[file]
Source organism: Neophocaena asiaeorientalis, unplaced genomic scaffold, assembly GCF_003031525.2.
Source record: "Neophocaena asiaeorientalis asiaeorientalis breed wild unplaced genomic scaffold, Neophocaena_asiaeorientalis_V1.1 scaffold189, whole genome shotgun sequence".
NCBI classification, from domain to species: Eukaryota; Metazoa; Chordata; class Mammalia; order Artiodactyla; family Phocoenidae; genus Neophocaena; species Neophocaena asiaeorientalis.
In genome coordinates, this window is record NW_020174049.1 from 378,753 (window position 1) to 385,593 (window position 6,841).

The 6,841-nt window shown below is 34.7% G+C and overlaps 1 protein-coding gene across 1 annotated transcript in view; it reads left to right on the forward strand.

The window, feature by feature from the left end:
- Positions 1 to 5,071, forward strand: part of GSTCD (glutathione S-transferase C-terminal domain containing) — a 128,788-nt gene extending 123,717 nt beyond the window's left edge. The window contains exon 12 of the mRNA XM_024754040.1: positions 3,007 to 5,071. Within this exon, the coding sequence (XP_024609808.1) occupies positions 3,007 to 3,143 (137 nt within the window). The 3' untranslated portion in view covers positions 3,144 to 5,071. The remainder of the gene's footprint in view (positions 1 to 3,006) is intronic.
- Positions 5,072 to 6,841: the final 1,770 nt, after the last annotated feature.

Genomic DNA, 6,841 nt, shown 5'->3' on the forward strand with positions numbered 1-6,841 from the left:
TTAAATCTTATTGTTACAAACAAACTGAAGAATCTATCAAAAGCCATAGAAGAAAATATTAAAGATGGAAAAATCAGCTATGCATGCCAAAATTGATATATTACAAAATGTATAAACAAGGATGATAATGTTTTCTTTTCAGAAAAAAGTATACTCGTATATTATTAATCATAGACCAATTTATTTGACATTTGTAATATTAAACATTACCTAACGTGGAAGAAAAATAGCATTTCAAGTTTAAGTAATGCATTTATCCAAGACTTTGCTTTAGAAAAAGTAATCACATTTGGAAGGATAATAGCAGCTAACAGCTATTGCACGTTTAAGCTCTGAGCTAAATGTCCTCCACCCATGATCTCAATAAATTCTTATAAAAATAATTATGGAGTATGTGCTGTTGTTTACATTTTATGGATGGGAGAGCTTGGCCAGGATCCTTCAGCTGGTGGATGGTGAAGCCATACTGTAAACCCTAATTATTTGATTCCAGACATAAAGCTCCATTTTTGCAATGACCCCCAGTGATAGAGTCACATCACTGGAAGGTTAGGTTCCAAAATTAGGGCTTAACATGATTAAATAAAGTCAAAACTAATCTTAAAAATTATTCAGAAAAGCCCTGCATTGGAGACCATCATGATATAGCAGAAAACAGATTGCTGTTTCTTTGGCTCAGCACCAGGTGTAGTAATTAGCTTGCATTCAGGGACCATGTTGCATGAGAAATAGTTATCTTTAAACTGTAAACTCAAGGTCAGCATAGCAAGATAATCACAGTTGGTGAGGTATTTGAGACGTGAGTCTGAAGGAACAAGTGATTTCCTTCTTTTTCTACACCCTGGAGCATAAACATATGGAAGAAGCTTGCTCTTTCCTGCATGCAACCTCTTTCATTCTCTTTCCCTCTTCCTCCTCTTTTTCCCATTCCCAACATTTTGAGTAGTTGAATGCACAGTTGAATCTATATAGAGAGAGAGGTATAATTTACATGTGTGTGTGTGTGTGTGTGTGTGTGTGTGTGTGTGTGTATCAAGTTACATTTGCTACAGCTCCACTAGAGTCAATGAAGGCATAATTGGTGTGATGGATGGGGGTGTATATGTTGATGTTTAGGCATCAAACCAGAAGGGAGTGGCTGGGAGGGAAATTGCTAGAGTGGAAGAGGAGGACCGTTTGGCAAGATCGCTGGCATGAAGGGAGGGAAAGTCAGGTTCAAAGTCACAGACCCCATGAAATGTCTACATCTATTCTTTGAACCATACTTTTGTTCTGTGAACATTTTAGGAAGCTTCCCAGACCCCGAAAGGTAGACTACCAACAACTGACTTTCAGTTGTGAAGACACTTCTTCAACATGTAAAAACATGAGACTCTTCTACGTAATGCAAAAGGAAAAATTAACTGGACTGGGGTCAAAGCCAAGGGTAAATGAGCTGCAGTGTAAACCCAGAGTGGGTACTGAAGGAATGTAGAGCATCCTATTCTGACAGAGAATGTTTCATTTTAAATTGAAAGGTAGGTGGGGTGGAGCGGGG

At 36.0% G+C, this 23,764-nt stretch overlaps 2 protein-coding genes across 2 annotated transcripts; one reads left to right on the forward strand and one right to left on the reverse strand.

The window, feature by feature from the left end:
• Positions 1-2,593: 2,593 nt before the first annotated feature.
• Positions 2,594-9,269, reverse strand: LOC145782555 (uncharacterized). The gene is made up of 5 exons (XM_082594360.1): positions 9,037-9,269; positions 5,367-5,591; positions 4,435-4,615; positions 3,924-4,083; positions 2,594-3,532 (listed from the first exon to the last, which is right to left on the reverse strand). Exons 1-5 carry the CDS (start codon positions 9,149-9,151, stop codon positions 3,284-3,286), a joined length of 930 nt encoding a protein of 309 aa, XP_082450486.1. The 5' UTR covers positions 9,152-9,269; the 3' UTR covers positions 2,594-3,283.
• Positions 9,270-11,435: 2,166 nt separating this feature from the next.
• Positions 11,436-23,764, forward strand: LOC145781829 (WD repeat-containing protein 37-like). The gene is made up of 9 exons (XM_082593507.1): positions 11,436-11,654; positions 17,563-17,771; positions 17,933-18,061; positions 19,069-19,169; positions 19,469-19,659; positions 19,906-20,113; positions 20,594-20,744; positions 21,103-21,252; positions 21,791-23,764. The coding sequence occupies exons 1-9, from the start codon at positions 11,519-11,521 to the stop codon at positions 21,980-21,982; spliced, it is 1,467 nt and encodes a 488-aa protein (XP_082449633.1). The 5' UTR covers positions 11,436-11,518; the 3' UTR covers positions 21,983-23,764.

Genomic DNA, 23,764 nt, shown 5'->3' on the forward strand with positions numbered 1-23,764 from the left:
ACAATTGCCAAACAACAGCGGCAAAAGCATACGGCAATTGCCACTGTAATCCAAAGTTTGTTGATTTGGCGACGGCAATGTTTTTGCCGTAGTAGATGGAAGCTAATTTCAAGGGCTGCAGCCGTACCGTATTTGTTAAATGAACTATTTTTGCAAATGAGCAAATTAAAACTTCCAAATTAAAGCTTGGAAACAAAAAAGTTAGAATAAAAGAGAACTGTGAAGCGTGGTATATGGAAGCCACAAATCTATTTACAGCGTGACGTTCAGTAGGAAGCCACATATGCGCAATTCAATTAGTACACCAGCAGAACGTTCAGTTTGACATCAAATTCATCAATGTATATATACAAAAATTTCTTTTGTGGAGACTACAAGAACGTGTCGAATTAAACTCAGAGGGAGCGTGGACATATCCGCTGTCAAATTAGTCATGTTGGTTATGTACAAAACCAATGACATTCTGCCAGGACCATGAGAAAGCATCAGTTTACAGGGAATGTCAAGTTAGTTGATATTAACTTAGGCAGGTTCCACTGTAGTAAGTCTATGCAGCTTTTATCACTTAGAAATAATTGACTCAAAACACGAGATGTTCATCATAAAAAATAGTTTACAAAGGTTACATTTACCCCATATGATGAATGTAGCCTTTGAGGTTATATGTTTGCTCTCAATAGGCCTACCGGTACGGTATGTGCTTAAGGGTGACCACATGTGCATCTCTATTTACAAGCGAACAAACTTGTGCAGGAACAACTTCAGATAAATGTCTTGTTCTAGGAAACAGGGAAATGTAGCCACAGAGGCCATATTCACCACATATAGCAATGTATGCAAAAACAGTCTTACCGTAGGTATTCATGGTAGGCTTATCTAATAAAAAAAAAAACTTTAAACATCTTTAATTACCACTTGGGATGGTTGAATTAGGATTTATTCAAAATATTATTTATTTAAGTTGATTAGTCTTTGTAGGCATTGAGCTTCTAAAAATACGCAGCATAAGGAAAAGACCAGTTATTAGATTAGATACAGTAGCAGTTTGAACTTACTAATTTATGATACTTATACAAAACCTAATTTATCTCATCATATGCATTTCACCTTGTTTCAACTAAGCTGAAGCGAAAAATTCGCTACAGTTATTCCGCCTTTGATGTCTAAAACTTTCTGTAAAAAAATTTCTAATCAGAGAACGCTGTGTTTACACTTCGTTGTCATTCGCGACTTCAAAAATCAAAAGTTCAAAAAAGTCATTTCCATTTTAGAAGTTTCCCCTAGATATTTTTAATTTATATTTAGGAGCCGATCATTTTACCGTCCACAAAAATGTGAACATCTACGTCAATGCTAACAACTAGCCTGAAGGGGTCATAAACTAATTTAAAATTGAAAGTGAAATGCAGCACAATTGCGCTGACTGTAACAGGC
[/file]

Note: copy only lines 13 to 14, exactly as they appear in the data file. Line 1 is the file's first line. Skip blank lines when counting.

• Positions 1-2,593: 2,593 nt before the first annotated feature.
• Positions 2,594-9,269, reverse strand: LOC145782555 (uncharacterized). The gene is made up of 5 exons (XM_082594360.1): positions 9,037-9,269; positions 5,367-5,591; positions 4,435-4,615; positions 3,924-4,083; positions 2,594-3,532 (listed from the first exon to the last, which is right to left on the reverse strand). Exons 1-5 carry the CDS (start codon positions 9,149-9,151, stop codon positions 3,284-3,286), a joined length of 930 nt encoding a protein of 309 aa, XP_082450486.1. The 5' UTR covers positions 9,152-9,269; the 3' UTR covers positions 2,594-3,283.